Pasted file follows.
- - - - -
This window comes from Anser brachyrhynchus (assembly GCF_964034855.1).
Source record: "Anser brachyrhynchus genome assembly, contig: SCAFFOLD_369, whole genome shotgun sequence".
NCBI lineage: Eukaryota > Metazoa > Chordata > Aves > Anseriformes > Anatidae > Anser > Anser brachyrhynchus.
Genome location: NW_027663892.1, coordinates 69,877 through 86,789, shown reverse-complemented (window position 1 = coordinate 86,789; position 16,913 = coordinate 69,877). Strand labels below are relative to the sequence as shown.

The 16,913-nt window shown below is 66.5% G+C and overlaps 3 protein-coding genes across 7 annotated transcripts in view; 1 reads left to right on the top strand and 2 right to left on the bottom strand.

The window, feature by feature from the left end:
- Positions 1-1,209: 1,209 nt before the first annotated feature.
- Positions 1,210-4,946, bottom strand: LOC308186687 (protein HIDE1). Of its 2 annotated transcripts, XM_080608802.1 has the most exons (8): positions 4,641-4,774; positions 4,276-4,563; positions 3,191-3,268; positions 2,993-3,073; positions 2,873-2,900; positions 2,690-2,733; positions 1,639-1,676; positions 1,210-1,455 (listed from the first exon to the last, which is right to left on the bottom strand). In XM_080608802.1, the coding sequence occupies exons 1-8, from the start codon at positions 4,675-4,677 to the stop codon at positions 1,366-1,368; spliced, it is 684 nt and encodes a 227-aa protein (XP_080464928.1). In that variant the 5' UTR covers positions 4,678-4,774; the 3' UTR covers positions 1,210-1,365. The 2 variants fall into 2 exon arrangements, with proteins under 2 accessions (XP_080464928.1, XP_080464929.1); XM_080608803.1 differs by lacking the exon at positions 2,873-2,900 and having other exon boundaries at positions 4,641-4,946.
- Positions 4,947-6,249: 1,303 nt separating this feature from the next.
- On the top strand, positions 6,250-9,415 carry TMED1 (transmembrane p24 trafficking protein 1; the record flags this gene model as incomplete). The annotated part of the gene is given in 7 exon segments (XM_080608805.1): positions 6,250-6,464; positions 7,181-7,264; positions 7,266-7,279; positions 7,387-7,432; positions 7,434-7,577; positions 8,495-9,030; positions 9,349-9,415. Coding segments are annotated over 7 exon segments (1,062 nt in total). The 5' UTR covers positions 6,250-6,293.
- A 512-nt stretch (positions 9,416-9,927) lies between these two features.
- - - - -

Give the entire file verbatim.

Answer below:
This window comes from Anser brachyrhynchus (assembly GCF_964034855.1).
Source record: "Anser brachyrhynchus genome assembly, contig: SCAFFOLD_369, whole genome shotgun sequence".
NCBI lineage: Eukaryota > Metazoa > Chordata > Aves > Anseriformes > Anatidae > Anser > Anser brachyrhynchus.
Genome location: NW_027663892.1, coordinates 69,877 through 86,789, shown reverse-complemented (window position 1 = coordinate 86,789; position 16,913 = coordinate 69,877). Strand labels below are relative to the sequence as shown.

The 16,913-nt window shown below is 66.5% G+C and overlaps 3 protein-coding genes across 7 annotated transcripts in view; 1 reads left to right on the top strand and 2 right to left on the bottom strand.

The window, feature by feature from the left end:
- Positions 1-1,209: 1,209 nt before the first annotated feature.
- Positions 1,210-4,946, bottom strand: LOC308186687 (protein HIDE1). Of its 2 annotated transcripts, XM_080608802.1 has the most exons (8): positions 4,641-4,774; positions 4,276-4,563; positions 3,191-3,268; positions 2,993-3,073; positions 2,873-2,900; positions 2,690-2,733; positions 1,639-1,676; positions 1,210-1,455 (listed from the first exon to the last, which is right to left on the bottom strand). In XM_080608802.1, the coding sequence occupies exons 1-8, from the start codon at positions 4,675-4,677 to the stop codon at positions 1,366-1,368; spliced, it is 684 nt and encodes a 227-aa protein (XP_080464928.1). In that variant the 5' UTR covers positions 4,678-4,774; the 3' UTR covers positions 1,210-1,365. The 2 variants fall into 2 exon arrangements, with proteins under 2 accessions (XP_080464928.1, XP_080464929.1); XM_080608803.1 differs by lacking the exon at positions 2,873-2,900 and having other exon boundaries at positions 4,641-4,946.
- Positions 4,947-6,249: 1,303 nt separating this feature from the next.
- On the top strand, positions 6,250-9,415 carry TMED1 (transmembrane p24 trafficking protein 1; the record flags this gene model as incomplete). The annotated part of the gene is given in 7 exon segments (XM_080608805.1): positions 6,250-6,464; positions 7,181-7,264; positions 7,266-7,279; positions 7,387-7,432; positions 7,434-7,577; positions 8,495-9,030; positions 9,349-9,415. Coding segments are annotated over 7 exon segments (1,062 nt in total). The 5' UTR covers positions 6,250-6,293.
- A 512-nt stretch (positions 9,416-9,927) lies between these two features.